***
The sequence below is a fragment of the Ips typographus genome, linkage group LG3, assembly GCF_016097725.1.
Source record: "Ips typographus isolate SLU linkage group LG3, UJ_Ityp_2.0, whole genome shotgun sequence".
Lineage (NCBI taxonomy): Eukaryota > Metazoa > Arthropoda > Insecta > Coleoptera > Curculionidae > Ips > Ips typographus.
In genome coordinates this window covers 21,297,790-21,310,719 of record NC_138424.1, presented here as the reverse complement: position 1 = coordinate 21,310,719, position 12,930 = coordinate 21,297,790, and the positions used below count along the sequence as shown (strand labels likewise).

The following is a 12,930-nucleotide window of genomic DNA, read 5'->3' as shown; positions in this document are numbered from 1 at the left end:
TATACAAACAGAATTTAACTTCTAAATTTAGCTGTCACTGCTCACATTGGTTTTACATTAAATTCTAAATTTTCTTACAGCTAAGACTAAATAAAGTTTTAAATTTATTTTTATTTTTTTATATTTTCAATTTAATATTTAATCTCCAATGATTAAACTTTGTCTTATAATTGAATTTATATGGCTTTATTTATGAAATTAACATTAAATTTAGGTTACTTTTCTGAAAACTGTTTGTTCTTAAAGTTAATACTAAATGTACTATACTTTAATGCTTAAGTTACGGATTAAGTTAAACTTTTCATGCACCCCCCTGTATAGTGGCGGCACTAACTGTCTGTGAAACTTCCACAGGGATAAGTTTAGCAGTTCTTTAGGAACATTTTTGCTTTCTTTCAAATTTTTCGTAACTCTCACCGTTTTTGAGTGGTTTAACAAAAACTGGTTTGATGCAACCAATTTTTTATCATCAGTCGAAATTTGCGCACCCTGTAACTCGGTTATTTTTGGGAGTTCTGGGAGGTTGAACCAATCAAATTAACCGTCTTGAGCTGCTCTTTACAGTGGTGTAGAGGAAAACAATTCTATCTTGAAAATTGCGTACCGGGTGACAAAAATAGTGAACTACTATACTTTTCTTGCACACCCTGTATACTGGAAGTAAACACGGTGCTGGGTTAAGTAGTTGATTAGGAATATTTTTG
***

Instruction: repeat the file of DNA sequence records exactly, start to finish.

The sequence below is a fragment of the Ips typographus genome, linkage group LG3, assembly GCF_016097725.1.
Source record: "Ips typographus isolate SLU linkage group LG3, UJ_Ityp_2.0, whole genome shotgun sequence".
Lineage (NCBI taxonomy): Eukaryota > Metazoa > Arthropoda > Insecta > Coleoptera > Curculionidae > Ips > Ips typographus.
In genome coordinates this window covers 21,297,790-21,310,719 of record NC_138424.1, presented here as the reverse complement: position 1 = coordinate 21,310,719, position 12,930 = coordinate 21,297,790, and the positions used below count along the sequence as shown (strand labels likewise).

The following is a 12,930-nucleotide window of genomic DNA, read 5'->3' as shown; positions in this document are numbered from 1 at the left end:
TATACAAACAGAATTTAACTTCTAAATTTAGCTGTCACTGCTCACATTGGTTTTACATTAAATTCTAAATTTTCTTACAGCTAAGACTAAATAAAGTTTTAAATTTATTTTTATTTTTTTATATTTTCAATTTAATATTTAATCTCCAATGATTAAACTTTGTCTTATAATTGAATTTATATGGCTTTATTTATGAAATTAACATTAAATTTAGGTTACTTTTCTGAAAACTGTTTGTTCTTAAAGTTAATACTAAATGTACTATACTTTAATGCTTAAGTTACGGATTAAGTTAAACTTTTCATGCACCCCCCTGTATAGTGGCGGCACTAACTGTCTGTGAAACTTCCACAGGGATAAGTTTAGCAGTTCTTTAGGAACATTTTTGCTTTCTTTCAAATTTTTCGTAACTCTCACCGTTTTTGAGTGGTTTAACAAAAACTGGTTTGATGCAACCAATTTTTTATCATCAGTCGAAATTTGCGCACCCTGTAACTCGGTTATTTTTGGGAGTTCTGGGAGGTTGAACCAATCAAATTAACCGTCTTGAGCTGCTCTTTACAGTGGTGTAGAGGAAAACAATTCTATCTTGAAAATTGCGTACCGGGTGACAAAAATAGTGAACTACTATACTTTTCTTGCACACCCTGTATACTGGAAGTAAACACGGTGCTGGGTTAAGTAGTTGATTAGGAATATTTTTG